A lot of the choices that women need to make in pregnancy, it's sort of not possible for ACOG to tell them the right answer. For example, if you think about prenatal testing you're thinking about a case in which you're trading off more information about the baby for some small risk of miscarriage. Ultimately that needs to be combined with women's own ideas about how they feel about a miscarriage versus how they feel about a developmentally delayed child and that's not something a recommendation can tell you. That's something you need to learn to think through on your own.
AP: That leads me to the vices, including alcohol. You and ACOG differ on that one. ACOG recommends no alcohol.
Oster: I think we can all agree that heavy drinking and binge drinking, even occasionally, is very dangerous, and I certainly say that in the book. What I found is there are a large number of quite good studies with a lot of women that show having an occasional glass of wine does not seem to pose a problem, that children of pregnant women who drink occasionally have similar or in some cases even better outcomes than children of women who abstain. This is a very personal choice. In some other countries the recommendations are it's OK.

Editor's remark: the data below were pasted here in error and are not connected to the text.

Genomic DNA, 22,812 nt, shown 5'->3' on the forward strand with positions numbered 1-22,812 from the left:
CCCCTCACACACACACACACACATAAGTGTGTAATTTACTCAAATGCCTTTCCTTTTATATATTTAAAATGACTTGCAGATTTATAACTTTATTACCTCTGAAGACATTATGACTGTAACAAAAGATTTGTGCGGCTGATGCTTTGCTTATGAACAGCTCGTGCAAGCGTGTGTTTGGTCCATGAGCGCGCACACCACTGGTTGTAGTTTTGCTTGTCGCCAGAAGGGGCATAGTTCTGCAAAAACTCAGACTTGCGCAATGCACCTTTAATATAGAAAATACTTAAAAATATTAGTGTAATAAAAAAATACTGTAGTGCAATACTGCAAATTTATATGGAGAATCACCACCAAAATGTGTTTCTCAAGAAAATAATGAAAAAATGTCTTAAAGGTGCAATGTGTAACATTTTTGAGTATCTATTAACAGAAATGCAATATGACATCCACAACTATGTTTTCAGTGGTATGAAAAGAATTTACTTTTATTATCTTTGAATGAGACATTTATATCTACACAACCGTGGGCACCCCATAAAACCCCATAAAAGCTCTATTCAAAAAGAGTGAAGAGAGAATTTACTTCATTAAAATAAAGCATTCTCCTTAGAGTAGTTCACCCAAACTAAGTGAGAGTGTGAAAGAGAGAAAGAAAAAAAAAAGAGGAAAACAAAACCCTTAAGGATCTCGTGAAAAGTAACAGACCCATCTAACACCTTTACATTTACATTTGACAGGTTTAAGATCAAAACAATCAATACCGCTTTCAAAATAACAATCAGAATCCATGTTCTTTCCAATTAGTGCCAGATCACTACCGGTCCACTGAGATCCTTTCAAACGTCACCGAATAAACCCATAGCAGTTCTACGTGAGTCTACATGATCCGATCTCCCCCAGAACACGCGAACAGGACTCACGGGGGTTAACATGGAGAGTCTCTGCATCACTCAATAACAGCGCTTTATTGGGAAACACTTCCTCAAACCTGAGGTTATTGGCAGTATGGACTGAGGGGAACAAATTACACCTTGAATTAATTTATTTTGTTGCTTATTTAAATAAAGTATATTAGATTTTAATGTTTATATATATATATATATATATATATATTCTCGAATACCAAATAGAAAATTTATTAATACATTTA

AP: When in this country did pregnancy become this exercise in self-denial? Are women needlessly suffering?
Oster: I think sometimes. I think we've moved this way over time and in some ways it's very good, thinking through pregnancy and parenting in a thoughtful and careful way. I think that's great. But I think there is, sometimes, this kind of shaming aspect to pregnancy. That's maybe not so productive.
AP: The editors at Parents.com have already called some of your recommendations flat-out dangerous to pregnant women, particularly your views on alcohol and caffeine consumption.